NASA unveiled its plans to launch a gigantic balloon attached to a telescope for examining stars and gases in the cosmos.
The project, called ASTHROS, short for Astrophysics Stratospheric Telescope for High Spectral Resolution Observations at Submillimeter-wavelengths, will use a football field-sized balloon to hoist a telescope into the stratosphere – about 130,000 feet into the air.
NASA says that, when fully inflated, the balloons are 400 feet (150 meters) wide and tentatively plans to launch on December 2023 from Antarctica.
Once lifted into the stratosphere ASTHROS will observe wavelengths that aren’t currently visible from the ground in an effort to measure the motion and speed of gas around newly-formed stars.
NASA says that during flight, the mission will study four targets, including two star-forming regions in the Milky Way galaxy.
The mission will also, for the first time, detect and map the presence of two specific types of nitrogen ions which can suss out places where winds from massive stars and supernova explosions have reshaped gas clouds within star-forming regions.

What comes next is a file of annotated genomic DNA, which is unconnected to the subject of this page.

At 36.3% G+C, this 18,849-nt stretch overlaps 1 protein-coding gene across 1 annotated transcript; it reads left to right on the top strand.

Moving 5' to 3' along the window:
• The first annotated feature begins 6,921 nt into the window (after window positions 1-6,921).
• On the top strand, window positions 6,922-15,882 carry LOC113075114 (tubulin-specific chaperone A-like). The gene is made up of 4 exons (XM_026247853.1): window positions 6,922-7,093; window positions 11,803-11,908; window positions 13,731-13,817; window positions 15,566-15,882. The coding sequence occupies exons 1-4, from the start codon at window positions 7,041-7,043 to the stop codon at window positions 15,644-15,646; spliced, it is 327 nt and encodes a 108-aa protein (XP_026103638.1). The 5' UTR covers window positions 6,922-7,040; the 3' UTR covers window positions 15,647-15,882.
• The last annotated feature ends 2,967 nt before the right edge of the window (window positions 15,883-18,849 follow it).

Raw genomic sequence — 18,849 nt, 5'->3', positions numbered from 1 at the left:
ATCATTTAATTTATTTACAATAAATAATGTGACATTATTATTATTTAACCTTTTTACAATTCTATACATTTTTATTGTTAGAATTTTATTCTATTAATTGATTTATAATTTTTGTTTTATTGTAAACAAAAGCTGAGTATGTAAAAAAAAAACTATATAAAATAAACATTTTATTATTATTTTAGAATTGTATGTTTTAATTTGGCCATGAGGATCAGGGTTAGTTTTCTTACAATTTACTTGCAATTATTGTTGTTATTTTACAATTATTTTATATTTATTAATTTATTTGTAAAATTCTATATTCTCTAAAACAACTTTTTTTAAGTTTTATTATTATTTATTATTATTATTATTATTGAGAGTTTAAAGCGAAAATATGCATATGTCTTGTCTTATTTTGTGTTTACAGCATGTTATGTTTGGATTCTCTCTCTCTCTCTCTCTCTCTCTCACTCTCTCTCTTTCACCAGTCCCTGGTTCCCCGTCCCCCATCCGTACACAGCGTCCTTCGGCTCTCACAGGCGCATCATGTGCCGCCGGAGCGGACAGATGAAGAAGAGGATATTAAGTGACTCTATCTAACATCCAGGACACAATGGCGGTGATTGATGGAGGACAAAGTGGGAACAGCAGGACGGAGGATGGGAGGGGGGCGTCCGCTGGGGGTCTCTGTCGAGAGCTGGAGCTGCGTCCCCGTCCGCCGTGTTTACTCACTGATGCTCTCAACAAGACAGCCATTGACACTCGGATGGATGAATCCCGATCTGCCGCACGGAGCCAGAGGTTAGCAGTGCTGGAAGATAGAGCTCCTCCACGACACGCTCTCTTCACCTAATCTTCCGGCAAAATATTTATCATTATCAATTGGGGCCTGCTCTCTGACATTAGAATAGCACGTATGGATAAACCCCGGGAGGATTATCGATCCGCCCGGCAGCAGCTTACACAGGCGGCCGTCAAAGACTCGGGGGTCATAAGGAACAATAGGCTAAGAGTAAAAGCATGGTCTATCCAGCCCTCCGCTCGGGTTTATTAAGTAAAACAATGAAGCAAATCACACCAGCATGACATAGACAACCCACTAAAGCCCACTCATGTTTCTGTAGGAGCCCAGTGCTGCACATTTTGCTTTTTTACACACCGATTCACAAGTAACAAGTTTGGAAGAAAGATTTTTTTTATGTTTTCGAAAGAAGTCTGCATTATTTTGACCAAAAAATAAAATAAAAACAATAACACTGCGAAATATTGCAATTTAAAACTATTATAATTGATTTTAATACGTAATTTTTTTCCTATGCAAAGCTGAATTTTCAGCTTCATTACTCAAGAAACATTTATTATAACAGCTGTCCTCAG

ASTHROS will also make the first detailed 3D maps of the density, speed, and motion of gas in star-forming regions to see how newborn stars influence their environment.
NASA hopes to understand how stellar feedback – a critical process in star formation – works and to help improve computer simulations of galaxy evolution.
NASA says that while balloons may seem low-tech compared to other space missions, the technology has several benefits over fuel-based deployments.
‘[The] missions don’t only have lower costs compared to space missions, they also have shorter times between early planning and deployment, which means they can accept the higher risks associated with using new or state-of-the-art technologies that haven’t yet flown in space,’ writes NASA in a statement.
NASA also says that the mission will attempt to take measurements never-before-seen by the agency.
‘With ASTHROS, we’re aiming to do astrophysics observations that have never been attempted before,’ said JPL engineer Jose Siles, project manager for ASTHROS.
‘The mission will pave the way for future space missions by testing new technologies and providing training for the next generation of engineers and scientists.’